Monday, January 07, 2008
I'm listening to an old favorite of mine, "Remote Control" by The Tubes. Produced by Todd Rundgren and released in 1979, it's a bit too poppy-dancy for some, but I always loved it. I know a lot more about music theory and composition now than I did back in the 70s, and now I see how rich and layered it really is. In fact, I double-dog-dare my most educated friends to try and transcribe these songs. You'll learn a whole lot about polychords and harmony, I guarantee. Yet, even for non-musicians, the songs shine on their brilliant funny lyrics and compelling beats.
The whole album is a concept story about a "couch potato", a guy who has been so glued to his TV that he only knows the outside world from what he's seen on the tube. The opening song is "Turn Me On", about the joy his TV brings him. "TV Is King" further illustrates how much he loves his TV, and in "Prime Time" it sings seductively back to him with punny lyrics like "I give you my prime time" and "I have had my eye on you", a cute reference to the CBS logo (or maybe the Neilson ratings). At some point he starts to wonder about the outside world, and in "I Want It All Now" he begins to realize he's got to get up and get out somehow to that wonderful world he's seen on TV. "No Way Out" is tinged with desperation as he realizes the depths of his TV addiction. In a brilliant and perfect move, side 1 of the vinyl ends there; side 2 picks up with "Getoverture", an instrumental intermission that picks up the major themes of the songs in the album and prepares the listener for our hero's introduction to the brutal outside world in the song "No Mercy". Then in "Only The Strong Survive", someone else (possibly a co-worker) sings back to him in hard-bitten tones that he'd better get used to it, real life ain't easy. In "Be Mine Tonight", he sees a girl and is smitten by love at first sight. He makes a sweet clumsy plea for her affection, but we see in the next song that it didn't go well. "Love's a Mystery" is so plaintive and sweet - the poor guy was totally unprepared for the devastation of love gone bad (if it ever came together at all is unclear). He couldn't handle it, as shown in the frantic and cynical "Telecide", the last song on the album. The news anchor sings with an apparent leer, "This one is so juicy, we've pre-empted Lucy". A female voice, possibly his love interest, says "I used to know him, he seemed like a regular guy". The final moments are a glorious anthem with angelic choir as he apparently rises to heaven (maybe to watch TV).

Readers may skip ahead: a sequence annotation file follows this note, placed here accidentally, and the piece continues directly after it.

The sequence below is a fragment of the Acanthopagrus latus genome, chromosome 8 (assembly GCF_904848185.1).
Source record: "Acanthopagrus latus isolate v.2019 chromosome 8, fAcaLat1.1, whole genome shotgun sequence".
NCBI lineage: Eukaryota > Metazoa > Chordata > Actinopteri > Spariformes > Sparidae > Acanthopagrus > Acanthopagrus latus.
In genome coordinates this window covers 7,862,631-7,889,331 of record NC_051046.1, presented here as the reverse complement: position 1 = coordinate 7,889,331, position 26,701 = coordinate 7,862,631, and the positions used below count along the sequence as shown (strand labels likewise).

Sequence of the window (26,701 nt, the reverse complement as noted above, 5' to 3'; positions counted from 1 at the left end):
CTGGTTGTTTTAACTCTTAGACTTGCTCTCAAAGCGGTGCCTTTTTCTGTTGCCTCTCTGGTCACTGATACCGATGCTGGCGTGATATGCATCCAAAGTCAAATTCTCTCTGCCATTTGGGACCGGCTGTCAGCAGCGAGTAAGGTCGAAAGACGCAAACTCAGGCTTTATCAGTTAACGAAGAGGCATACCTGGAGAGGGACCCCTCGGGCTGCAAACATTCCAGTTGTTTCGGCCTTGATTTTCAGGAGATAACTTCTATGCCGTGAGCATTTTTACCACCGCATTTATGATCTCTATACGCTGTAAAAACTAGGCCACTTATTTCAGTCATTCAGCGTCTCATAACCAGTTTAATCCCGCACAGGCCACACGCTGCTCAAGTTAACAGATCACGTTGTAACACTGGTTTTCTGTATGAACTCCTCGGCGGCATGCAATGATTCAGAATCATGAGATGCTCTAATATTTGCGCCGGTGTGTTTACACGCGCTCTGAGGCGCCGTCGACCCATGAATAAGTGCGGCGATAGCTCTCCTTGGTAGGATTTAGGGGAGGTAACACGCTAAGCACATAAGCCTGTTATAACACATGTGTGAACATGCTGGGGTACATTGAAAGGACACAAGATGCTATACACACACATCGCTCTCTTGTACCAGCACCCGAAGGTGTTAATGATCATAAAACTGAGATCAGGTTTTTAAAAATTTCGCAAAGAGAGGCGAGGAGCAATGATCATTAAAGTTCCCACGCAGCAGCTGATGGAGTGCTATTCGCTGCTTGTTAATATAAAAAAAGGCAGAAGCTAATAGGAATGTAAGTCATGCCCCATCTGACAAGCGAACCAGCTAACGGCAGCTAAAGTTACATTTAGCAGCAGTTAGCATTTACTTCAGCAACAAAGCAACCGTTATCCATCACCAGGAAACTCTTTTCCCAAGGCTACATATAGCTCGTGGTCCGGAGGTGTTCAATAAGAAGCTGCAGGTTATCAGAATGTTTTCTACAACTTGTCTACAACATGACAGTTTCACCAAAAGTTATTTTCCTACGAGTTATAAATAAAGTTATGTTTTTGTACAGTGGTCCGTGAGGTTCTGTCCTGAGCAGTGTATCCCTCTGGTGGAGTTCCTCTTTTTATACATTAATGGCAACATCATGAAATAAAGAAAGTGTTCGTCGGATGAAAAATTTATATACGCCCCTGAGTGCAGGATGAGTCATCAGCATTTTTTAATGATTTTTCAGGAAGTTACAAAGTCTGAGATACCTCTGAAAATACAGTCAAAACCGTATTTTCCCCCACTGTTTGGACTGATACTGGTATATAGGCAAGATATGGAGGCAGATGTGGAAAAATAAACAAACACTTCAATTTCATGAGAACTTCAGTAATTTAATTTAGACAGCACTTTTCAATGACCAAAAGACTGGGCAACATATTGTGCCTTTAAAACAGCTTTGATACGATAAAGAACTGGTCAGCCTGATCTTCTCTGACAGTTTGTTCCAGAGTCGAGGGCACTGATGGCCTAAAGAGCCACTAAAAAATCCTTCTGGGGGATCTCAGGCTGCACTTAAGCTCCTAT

Even the cover art shows great wit - a baby in a seat that molds smoothly into a TV just inches from his face. The TV is in a case roughly like a human head, and on the front of the screen is a big rubber nipple. What's on the screen? "Hollywood Squares". The back cover was a photo of all eight Tubes members sitting in the Hollywood Squares set.
It's hard to write one good coherent song, but to put a whole album together with a story, a cast (knowing The Tubes, I can only imagine how theatrical the stage show must have been) and all that great music... well, it's just a masterpiece. Check it out.